We are all taught to follow our "gut instinct" or listen to our "gut feeling" all the time. Ever wonder where these phrases come from?
Why is our gut so important? Why should we listen to it?
That is because our gut, a generic term for our gastrointestinal tract, is an amazing organ. It does much more than just digests the food we eat. In fact, a healthy gut plays a very important role in our total well-being as well as that of our children – impacting their physical growth, brain development, natural defences and their mood.
Once you understand the role of the gut in our total well-being, you would give it a lot more attention and care, rather than focusing on it only when your child has "tummy troubles".
Here are 5 amazing facts about our gut to help you better understand the importance of good gut health and why you should proactively nurture it for your children right from the beginning.
#1 Your gut has 100 million nerve cells
A 100 million! Now that is a huge number!
These 100 million neurons1 are located along the gut and form the nervous system of the gut, making it our "second brain". Did you know that the gut and the brain talk to each other constantly?
- Top-down (from brain to gut): Emotions influence functioning of the gut.
- Bottom-up (from gut to brain): The gut sends messages to the brain to influence physical and mental well-being.
When it comes to your child, the gut is playing a tremendous role in providing the brain with building blocks such as DHA through digestion and absorption. In addition, it also communicates with the brain to deliver satiety, health and comfort messages.
Remember, a child feeling comfortable from within would be more ready and receptive to the stimuli around him.
#2 Your gut microbiota weighs more than your brain
The microorganisms that live in our gut, or our gut microbiota weighs around 2kg – which is more than the weight of the brain2.
In our bodies, the microorganisms outnumber human cells by 10:13, and 95% of the bacteria are located in our gut!
This explains why so many regulatory mechanisms of our body, such as nutrient absorption, immunity building and brain communication, take place in the gut.
#3 70% of immune cells are located in your gut
The gut can easily be nicknamed the "immune centre" of the body. With 70% of immune cells located in the gut4, there is no question that a healthy gut is important for day-to-day natural defences.
These immune cells are further supported by healthy gut microbiota (or friendly bacteria) to protect children against infection. The friendly bacteria form a layer covering the wall of the gut, thus acting as a barrier to prevent infection-causing germs from growing on the gut wall5,6.
The friendly bacteria also support the development of immune system so that it will not react in a hyperactive manner against safe substances, and thus help manage allergies7, especially in children, whose immune systems are still immature.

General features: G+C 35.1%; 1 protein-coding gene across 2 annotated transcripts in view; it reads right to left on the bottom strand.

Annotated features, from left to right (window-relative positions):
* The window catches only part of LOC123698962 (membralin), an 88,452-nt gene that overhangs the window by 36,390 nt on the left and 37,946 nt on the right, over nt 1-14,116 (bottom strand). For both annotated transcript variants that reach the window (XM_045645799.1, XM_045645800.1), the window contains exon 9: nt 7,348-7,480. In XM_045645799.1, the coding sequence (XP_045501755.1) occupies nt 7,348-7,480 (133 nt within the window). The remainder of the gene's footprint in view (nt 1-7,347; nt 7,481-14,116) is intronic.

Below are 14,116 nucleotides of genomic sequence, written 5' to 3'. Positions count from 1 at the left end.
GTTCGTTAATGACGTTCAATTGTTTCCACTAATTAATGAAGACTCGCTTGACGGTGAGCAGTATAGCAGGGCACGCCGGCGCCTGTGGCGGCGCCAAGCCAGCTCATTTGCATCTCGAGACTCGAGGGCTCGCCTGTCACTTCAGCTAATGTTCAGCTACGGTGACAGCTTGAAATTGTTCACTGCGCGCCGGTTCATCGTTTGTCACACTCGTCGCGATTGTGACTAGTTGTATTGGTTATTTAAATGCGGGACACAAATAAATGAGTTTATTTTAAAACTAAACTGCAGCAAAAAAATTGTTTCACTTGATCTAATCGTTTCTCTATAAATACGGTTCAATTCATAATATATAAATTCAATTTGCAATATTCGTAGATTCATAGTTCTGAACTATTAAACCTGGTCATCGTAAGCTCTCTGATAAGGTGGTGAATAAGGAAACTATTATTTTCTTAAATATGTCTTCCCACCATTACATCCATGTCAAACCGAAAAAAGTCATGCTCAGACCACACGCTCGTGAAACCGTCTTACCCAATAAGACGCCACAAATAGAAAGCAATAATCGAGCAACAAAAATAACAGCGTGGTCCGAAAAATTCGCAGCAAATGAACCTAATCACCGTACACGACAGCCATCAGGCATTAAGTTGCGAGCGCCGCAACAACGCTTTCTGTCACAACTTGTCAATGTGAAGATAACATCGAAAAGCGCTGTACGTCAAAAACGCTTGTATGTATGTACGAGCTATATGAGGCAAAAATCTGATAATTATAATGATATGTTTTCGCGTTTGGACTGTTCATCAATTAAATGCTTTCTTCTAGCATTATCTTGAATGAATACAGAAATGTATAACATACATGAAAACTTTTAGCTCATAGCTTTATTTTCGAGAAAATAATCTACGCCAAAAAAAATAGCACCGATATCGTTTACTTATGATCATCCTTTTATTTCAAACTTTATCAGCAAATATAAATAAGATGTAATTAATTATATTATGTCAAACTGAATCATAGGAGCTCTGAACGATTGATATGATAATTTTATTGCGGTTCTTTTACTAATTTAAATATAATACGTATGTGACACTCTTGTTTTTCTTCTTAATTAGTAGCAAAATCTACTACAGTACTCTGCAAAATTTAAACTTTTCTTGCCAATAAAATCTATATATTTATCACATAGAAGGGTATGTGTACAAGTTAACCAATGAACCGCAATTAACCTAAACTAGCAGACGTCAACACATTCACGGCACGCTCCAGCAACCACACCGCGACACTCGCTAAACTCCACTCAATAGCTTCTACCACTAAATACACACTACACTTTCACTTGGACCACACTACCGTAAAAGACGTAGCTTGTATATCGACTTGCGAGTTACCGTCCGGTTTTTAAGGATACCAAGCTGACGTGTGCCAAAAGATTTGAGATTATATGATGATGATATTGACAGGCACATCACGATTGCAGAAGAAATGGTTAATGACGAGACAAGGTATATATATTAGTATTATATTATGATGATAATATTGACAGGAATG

#4 90% of the serotonin, the “feel-good” hormone, is secreted in the gut
Did you know that 90% of our body’s serotonin – the “feel good” hormone that enables brain cells and nervous system cells to communicate with each other is secreted in the gut8?
Serotonin has many functions, and the serotonin secreted in the gut is primarily responsible for regulating the bowel movement – which has an impact on our total well-being and mood.
If the child's bowel movements are regular then it influences his comfort and well-being, promotes better sleep, which help his day-to-day mood and prepare him to engage with the world.
#5 The gut’s surface area is 50 square metres, while the skin's surface area is only 2 square metres
We just assumed that out of all our body parts, our skin has the largest surface area. However, at 50 square metres, the gut’s surface area is 25 times more than that of the skin, which is only 2 square metres9.
So while the skin remains a highly exposed zone of the body, the exposure to external world is much more important from the gut than the skin.
1 Goyal RK, Hirano I. The enteric nervous system. N Engl J Med. 1996 April 25; 334(17):1106-15
2 Bäckhed F, Ley RE, Sonnenburg JL, Peterson DA, Gordon JI. Host-bacterial mutualism in the human intestine. Science 2005;307:1915-1920
3 Grice EA, Segre JA. The human microbiome: our second genome. Annu Rev Genomics Hum Genet. 2012;13:151-70
4 Furness JB, Kunze WA, Clerc N. Nutrient tasting and signalling mechanisms in the gut. II. The intestine as a sensory organ: neural, endocrine, and immune responses. AM J Physiol. 1999 Nov; 277 (5 Pt 1): G922-8
5 Matamoros S, Gras-Leguen C, Le Vacon F, Potel G, de La Cochetiere MF. Development of intestinal microbiota in infants and its impact on health. Trends Microbiol. 2013 Apr;21(4):167-73
6 McDermott A, Huffnagle B. The microbiome and regulation of mucosal immunity. Immunology. 2013;142:24–31
7 Parfrey LW, Knight R. Spatial and temporal variability of human microbiota. Clin Microbiol Infect. 2012 Jul;18 Suppl 4:8-11
8 Baganz NL, Blakely RD. A dialogue between the immune system and brain, spoken in the language of Serotonin. ACS Chem Neurosci. 2013 Jan 16; 4(1):48-63
9 Helander HF, Fändriks L. Surface area of the digestive tract – revisited. Scand J Gastroenterol. 2014 Jun; 49(6):681-9
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